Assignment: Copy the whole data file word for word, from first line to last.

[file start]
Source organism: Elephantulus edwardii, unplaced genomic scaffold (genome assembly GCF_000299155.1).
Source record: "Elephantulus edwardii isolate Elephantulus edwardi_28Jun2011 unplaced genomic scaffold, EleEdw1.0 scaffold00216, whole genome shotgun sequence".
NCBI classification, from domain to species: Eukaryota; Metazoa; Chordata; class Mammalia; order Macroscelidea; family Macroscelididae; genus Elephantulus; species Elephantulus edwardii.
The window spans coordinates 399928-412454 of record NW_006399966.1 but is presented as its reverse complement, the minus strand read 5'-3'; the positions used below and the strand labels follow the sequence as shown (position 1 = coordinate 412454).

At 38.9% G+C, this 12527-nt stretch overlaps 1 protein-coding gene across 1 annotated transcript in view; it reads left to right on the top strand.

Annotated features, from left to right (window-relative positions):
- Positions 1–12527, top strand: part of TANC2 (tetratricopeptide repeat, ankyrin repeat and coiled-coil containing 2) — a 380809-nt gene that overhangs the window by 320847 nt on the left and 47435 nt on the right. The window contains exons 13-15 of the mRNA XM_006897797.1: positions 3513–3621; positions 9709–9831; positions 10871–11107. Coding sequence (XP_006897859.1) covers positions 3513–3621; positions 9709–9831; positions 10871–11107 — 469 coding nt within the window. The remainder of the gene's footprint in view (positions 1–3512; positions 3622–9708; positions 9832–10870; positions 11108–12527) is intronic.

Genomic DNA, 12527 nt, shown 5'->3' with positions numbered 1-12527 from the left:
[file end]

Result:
Source organism: Elephantulus edwardii, unplaced genomic scaffold (genome assembly GCF_000299155.1).
Source record: "Elephantulus edwardii isolate Elephantulus edwardi_28Jun2011 unplaced genomic scaffold, EleEdw1.0 scaffold00216, whole genome shotgun sequence".
NCBI classification, from domain to species: Eukaryota; Metazoa; Chordata; class Mammalia; order Macroscelidea; family Macroscelididae; genus Elephantulus; species Elephantulus edwardii.
The window spans coordinates 399928-412454 of record NW_006399966.1 but is presented as its reverse complement, the minus strand read 5'-3'; the positions used below and the strand labels follow the sequence as shown (position 1 = coordinate 412454).

At 38.9% G+C, this 12527-nt stretch overlaps 1 protein-coding gene across 1 annotated transcript in view; it reads left to right on the top strand.

Annotated features, from left to right (window-relative positions):
- Positions 1–12527, top strand: part of TANC2 (tetratricopeptide repeat, ankyrin repeat and coiled-coil containing 2) — a 380809-nt gene that overhangs the window by 320847 nt on the left and 47435 nt on the right. The window contains exons 13-15 of the mRNA XM_006897797.1: positions 3513–3621; positions 9709–9831; positions 10871–11107. Coding sequence (XP_006897859.1) covers positions 3513–3621; positions 9709–9831; positions 10871–11107 — 469 coding nt within the window. The remainder of the gene's footprint in view (positions 1–3512; positions 3622–9708; positions 9832–10870; positions 11108–12527) is intronic.

Genomic DNA, 12527 nt, shown 5'->3' with positions numbered 1-12527 from the left: